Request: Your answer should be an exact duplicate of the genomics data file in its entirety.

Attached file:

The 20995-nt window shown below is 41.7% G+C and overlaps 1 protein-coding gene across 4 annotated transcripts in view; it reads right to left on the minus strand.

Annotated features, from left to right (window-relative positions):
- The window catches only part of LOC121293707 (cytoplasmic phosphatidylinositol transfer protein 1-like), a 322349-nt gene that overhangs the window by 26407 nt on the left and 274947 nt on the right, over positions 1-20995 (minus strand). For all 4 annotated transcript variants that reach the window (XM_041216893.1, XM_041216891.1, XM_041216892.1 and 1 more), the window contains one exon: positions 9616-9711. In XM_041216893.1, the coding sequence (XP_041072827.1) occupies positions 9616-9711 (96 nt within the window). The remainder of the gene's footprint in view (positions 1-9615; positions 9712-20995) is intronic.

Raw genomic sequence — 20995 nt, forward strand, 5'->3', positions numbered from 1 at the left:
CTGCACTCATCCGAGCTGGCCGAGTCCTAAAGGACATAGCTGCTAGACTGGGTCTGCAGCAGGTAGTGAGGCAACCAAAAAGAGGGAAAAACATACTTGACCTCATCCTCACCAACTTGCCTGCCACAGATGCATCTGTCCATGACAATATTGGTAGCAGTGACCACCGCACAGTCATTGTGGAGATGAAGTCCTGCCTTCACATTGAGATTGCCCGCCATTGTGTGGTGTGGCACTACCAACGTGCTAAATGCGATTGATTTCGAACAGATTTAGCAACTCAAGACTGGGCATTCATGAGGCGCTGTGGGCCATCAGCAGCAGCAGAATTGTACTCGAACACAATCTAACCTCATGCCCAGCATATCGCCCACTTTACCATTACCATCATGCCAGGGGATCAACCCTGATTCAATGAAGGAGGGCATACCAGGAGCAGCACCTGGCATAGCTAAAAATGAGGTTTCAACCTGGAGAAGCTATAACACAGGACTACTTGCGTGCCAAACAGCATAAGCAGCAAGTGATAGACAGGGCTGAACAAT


The 20995-nt window shown below is 41.7% G+C and overlaps 1 protein-coding gene across 4 annotated transcripts in view; it reads right to left on the minus strand.

Annotated features, from left to right (window-relative positions):
- The window catches only part of LOC121293707 (cytoplasmic phosphatidylinositol transfer protein 1-like), a 322349-nt gene that overhangs the window by 26407 nt on the left and 274947 nt on the right, over positions 1-20995 (minus strand). For all 4 annotated transcript variants that reach the window (XM_041216893.1, XM_041216891.1, XM_041216892.1 and 1 more), the window contains one exon: positions 9616-9711. In XM_041216893.1, the coding sequence (XP_041072827.1) occupies positions 9616-9711 (96 nt within the window). The remainder of the gene's footprint in view (positions 1-9615; positions 9712-20995) is intronic.

Raw genomic sequence — 20995 nt, forward strand, 5'->3', positions numbered from 1 at the left:
CTGCACTCATCCGAGCTGGCCGAGTCCTAAAGGACATAGCTGCTAGACTGGGTCTGCAGCAGGTAGTGAGGCAACCAAAAAGAGGGAAAAACATACTTGACCTCATCCTCACCAACTTGCCTGCCACAGATGCATCTGTCCATGACAATATTGGTAGCAGTGACCACCGCACAGTCATTGTGGAGATGAAGTCCTGCCTTCACATTGAGATTGCCCGCCATTGTGTGGTGTGGCACTACCAACGTGCTAAATGCGATTGATTTCGAACAGATTTAGCAACTCAAGACTGGGCATTCATGAGGCGCTGTGGGCCATCAGCAGCAGCAGAATTGTACTCGAACACAATCTAACCTCATGCCCAGCATATCGCCCACTTTACCATTACCATCATGCCAGGGGATCAACCCTGATTCAATGAAGGAGGGCATACCAGGAGCAGCACCTGGCATAGCTAAAAATGAGGTTTCAACCTGGAGAAGCTATAACACAGGACTACTTGCGTGCCAAACAGCATAAGCAGCAAGTGATAGACAGGGCTGAACAAT